Sports, the sauna and paid sex – these can all be enjoyed again. One reason why almost all activities are open again is that the Government is keeping tabs on your and my health by checking our poo. Your poo, my poo and everyone else’s in the Netherlands. Last week, Minister of Health Hugo de Jonge asked (in Dutch) the RIVM (Netherlands National Institute for Public Health and the Environment) to monitor the presence of the coronavirus in all 352 sewage treatment plants in the Netherlands.
Spokesperson Coen Berends (RIVM) says that 10 million people will covered by 79 test locations by mid July. But to cover the whole country, a disproportionately large number of up to 352 test points need to be added. The RIVM is now working on extending the national sewage water surveillance.
“Sewage systems are a good reflection of society,” says part-time Professor of Water and Health at TU Delft, Prof. Gertjan Medema. Through the KWR water research institute in Nieuwegein, he is leading the research into traces of the coronavirus.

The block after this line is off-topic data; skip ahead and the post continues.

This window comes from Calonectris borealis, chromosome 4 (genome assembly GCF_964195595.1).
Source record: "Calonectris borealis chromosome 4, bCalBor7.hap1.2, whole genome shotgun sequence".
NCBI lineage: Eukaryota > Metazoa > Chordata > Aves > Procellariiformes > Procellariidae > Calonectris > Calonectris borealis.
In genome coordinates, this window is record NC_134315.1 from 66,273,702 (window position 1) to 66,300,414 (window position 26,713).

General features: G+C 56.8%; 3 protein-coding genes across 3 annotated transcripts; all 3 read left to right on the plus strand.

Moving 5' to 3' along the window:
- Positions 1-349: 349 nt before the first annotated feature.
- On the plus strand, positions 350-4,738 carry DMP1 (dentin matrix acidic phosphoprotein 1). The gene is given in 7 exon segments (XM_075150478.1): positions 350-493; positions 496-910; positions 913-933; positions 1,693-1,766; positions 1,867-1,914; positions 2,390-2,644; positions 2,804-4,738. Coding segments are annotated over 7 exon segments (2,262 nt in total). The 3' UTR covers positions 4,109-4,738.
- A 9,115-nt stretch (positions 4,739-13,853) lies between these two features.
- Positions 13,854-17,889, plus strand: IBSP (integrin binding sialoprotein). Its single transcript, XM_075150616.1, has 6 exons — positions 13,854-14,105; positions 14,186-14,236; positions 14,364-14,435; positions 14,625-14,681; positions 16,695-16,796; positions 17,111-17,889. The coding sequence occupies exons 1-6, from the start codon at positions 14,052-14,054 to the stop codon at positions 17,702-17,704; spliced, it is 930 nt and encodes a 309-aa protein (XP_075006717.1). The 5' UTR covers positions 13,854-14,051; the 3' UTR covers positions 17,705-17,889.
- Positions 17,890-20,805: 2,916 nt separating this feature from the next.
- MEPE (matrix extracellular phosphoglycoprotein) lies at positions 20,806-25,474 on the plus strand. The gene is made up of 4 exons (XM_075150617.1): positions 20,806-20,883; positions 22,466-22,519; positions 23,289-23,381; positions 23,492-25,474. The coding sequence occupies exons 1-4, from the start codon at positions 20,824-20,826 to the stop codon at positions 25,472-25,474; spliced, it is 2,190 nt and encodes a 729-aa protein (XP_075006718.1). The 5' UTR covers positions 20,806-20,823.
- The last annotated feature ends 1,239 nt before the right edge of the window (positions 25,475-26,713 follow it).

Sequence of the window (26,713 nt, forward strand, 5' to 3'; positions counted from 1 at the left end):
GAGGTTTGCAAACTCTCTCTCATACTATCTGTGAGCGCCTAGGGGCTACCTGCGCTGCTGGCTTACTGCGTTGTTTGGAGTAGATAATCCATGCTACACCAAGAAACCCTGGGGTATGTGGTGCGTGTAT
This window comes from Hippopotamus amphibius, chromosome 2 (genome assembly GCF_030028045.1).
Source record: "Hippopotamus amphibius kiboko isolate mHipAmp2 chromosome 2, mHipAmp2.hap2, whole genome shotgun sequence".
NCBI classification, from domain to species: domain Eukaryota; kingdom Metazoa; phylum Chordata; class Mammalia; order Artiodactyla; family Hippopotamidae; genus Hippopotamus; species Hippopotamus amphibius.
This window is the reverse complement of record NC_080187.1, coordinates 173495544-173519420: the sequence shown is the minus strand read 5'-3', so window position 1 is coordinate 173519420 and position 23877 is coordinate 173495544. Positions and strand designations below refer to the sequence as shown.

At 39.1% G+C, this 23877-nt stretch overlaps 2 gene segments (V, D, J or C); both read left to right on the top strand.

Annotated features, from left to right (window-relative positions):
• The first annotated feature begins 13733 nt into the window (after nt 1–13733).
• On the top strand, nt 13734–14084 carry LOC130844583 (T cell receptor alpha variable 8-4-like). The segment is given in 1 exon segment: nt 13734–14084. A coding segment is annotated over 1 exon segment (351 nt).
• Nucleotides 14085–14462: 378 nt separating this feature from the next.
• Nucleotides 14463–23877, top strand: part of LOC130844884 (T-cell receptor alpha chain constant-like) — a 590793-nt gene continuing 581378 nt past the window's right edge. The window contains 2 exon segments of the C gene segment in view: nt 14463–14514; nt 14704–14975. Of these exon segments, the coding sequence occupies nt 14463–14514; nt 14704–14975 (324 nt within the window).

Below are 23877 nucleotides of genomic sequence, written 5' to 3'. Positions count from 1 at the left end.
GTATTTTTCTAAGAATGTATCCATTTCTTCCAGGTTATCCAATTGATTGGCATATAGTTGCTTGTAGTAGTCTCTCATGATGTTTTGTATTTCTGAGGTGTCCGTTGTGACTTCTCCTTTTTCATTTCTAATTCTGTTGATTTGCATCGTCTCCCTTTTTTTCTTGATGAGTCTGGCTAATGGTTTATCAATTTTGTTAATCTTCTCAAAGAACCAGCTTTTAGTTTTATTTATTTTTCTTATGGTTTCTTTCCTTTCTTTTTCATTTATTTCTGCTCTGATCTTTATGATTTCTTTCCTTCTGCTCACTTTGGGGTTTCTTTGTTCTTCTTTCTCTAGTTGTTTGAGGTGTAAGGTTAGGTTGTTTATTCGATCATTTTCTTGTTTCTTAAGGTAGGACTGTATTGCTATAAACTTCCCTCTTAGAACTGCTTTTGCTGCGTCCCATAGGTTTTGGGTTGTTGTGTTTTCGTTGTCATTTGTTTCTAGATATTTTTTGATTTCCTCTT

Over the telephone, KWR researcher Dr Frederic Beén said that “Analysing sewage water is very relevant for research into the health and behaviour of society. Ten years ago we already examined traces of drugs in waste water, and the RIVM has tested the incidence of diseases such as polio and hepatitis for even longer.”
From previous publications (December 2019) Medema had understood that many corona patients also got diarrhoea and that viral RNA and the virus itself were found in excrement. Medema thus decided to screen the sewage water for viral RNA for two reasons. One, he wanted to know if the virus spread through waste water; and two, to see if the screening of sewage sludge could be used as a means to monitor infections in a given area.
The first screenings started in February in the sewage treatment plants of Amsterdam, The Hague, Utrecht, Utrecht Overvecht, Apeldoorn, Amersfoort, Schiphol and, later on, in Tilburg. This was three weeks before the first coronavirus cases were confirmed.
Half a litre from a composite sample is enough for a laboratory analysis. (Photo: KWR)